The Trouble with Europe
By Roger Bootle
Published by Nicholas Brealey Publishing (£18.99)
(Buy at Amazon)
How quickly the mood towards Europe changed. A decade ago, the consensus was that the single currency was a success, with British membership seen as inevitable. Nowadays there is a good chance that any in/out referendum could result in Britain leaving the European Union altogether.
Roger Bootle, the head of think-tank Capital Economics, uses his new book, The Trouble With Europe, to argue that this scenario is workable – and desirable.
The book is divided into three concise sections. The opening two chapters look at the historical and political origins of the EU, including the legacy of World War Two, and previous pan European empires.
Chapters three, four and five look at the economics of the EU, and why Bootle thinks it isn’t working. The final section looks at three alternatives to the status quo: a reformed Europe, a Europe without Britain and the EU dissolving entirely.
Bootle’s overall view is that, while the EU could be changed to suit British interests, a better solution would be for Britain to leave and forge its own destiny.
Although the aim of this book is to put the Eurosceptic case, Bootle takes care to avoid hyperbole. He is at pains to stress that it is Britain’s net contribution to the EU budget – adjusted for the money that it gets back – that matters, not the gross one.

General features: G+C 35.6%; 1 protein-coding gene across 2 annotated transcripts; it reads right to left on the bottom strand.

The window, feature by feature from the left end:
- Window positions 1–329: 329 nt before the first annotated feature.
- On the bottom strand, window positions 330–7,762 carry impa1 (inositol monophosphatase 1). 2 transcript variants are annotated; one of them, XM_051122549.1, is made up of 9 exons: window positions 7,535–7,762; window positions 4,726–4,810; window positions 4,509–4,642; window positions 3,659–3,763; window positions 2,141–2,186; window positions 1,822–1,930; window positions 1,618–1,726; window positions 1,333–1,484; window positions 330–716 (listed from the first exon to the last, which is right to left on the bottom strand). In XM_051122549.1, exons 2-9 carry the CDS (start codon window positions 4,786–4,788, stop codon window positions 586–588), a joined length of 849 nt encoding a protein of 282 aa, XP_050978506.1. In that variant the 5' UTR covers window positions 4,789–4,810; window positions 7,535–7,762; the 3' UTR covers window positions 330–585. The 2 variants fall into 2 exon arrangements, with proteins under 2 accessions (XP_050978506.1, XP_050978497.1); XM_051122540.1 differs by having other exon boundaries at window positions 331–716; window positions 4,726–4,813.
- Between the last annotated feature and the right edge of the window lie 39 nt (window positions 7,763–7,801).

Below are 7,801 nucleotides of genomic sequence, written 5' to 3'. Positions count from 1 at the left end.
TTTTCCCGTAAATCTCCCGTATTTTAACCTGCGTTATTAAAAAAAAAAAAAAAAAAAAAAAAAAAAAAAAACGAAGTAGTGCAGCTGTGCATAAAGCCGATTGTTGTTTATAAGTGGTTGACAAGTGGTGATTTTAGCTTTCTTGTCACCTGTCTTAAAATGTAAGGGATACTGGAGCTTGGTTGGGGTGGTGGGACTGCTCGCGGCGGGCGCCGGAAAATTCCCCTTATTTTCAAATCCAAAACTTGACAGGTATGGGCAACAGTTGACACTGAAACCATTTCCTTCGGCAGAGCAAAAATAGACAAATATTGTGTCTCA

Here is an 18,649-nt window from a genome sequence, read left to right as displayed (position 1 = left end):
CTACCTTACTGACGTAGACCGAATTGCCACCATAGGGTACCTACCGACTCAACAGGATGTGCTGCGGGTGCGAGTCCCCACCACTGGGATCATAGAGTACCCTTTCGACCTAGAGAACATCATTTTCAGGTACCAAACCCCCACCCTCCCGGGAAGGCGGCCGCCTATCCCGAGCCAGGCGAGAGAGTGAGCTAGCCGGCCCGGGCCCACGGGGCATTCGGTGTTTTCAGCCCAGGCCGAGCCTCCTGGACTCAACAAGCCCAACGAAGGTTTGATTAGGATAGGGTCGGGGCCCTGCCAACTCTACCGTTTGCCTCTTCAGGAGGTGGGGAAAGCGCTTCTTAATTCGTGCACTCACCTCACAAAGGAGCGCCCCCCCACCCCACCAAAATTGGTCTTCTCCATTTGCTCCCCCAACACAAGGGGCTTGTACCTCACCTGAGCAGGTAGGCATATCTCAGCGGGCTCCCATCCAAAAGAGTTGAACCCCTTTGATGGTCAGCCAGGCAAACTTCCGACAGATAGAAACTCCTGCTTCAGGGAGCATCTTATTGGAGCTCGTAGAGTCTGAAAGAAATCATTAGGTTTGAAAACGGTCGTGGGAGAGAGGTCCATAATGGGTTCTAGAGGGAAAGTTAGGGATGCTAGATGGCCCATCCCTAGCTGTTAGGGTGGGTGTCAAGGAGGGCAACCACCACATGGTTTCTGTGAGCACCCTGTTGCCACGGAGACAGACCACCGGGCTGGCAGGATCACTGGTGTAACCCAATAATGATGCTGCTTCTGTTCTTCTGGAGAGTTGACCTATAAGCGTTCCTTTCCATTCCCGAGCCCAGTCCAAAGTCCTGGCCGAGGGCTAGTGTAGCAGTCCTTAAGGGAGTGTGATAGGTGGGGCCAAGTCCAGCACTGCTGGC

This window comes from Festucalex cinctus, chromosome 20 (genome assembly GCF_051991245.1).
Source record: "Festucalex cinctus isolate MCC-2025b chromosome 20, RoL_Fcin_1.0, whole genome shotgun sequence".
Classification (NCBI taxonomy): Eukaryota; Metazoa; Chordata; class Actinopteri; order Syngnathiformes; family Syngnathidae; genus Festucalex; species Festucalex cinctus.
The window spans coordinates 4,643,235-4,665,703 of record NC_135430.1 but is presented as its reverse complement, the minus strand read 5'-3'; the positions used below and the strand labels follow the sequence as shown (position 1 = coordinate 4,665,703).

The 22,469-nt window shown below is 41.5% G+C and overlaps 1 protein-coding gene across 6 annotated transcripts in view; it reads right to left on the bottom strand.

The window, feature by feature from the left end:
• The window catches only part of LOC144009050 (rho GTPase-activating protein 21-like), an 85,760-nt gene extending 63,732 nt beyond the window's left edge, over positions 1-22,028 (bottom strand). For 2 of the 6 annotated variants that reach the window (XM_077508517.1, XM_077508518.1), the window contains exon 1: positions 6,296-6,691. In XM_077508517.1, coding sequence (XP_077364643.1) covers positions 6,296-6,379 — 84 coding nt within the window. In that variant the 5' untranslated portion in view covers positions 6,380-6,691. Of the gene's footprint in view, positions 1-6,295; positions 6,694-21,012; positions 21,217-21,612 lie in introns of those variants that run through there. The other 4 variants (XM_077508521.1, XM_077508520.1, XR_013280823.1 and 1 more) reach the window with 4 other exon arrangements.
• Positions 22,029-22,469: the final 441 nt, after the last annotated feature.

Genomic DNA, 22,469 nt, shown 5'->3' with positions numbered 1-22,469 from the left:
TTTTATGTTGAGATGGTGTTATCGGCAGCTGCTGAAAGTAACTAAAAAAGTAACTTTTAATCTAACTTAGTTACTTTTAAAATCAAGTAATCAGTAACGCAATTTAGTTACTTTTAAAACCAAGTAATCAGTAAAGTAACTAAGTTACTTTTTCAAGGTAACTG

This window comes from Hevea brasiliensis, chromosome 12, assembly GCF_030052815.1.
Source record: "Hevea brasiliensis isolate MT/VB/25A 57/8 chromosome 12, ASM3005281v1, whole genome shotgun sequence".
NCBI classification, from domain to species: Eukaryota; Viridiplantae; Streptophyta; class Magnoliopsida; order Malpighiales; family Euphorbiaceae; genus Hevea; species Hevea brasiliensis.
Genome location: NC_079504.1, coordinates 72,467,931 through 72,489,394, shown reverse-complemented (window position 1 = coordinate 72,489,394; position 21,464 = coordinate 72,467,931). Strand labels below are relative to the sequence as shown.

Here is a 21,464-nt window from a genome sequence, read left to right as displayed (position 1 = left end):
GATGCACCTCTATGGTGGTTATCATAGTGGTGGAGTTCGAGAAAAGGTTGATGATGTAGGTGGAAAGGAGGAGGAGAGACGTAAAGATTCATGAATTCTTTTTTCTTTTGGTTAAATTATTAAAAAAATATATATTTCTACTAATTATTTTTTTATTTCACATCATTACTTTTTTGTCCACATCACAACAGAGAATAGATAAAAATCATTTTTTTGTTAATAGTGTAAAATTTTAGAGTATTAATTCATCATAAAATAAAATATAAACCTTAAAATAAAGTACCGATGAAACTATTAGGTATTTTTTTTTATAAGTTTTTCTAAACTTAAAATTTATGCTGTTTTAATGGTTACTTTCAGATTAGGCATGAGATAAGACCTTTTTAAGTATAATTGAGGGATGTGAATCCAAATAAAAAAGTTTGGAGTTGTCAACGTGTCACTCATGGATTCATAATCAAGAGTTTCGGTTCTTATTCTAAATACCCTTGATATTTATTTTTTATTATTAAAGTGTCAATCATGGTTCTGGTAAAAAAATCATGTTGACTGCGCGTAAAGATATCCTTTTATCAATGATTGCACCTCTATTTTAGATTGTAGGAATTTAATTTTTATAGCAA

He admits that integration has succeeded in preventing another war and in integrating the former communist states. He also says that the balance of pros and cons might be different if the EU lived up to its promises of reducing barriers to trade and eliminating onerous labour market regulations.
The book’s main weakness is that it is still too optimistic that we could negotiate better deals from the Americans or Chinese. The negotiations over the EU-US trade deal show that Washington will demand wide-ranging concessions before it will even consider granting easier access to its markets. Beijing is also likely to drive a hard bargain.
Bootle also skates over the fact that, in the short term, the disruption caused by an exit from the EU could be immense. This is because firms would have to quickly adjust to changes in regulations for consumers, suppliers and competitors that they would have no power to influence.
He perhaps also underestimates the extent to which a spurned Brussels would be determined to punish Britain by making any transition as difficult as possible.
However, it is hard to disagree with his overall argument that the status quo is untenable. Even if you think that the solution lies with Britain remaining in a reformed EU, the publication of a credible plan for life outside Europe can only strengthen the hand of the UK in any future renegotiation. Even for this reason alone, The Trouble With Europe deserves to be widely read.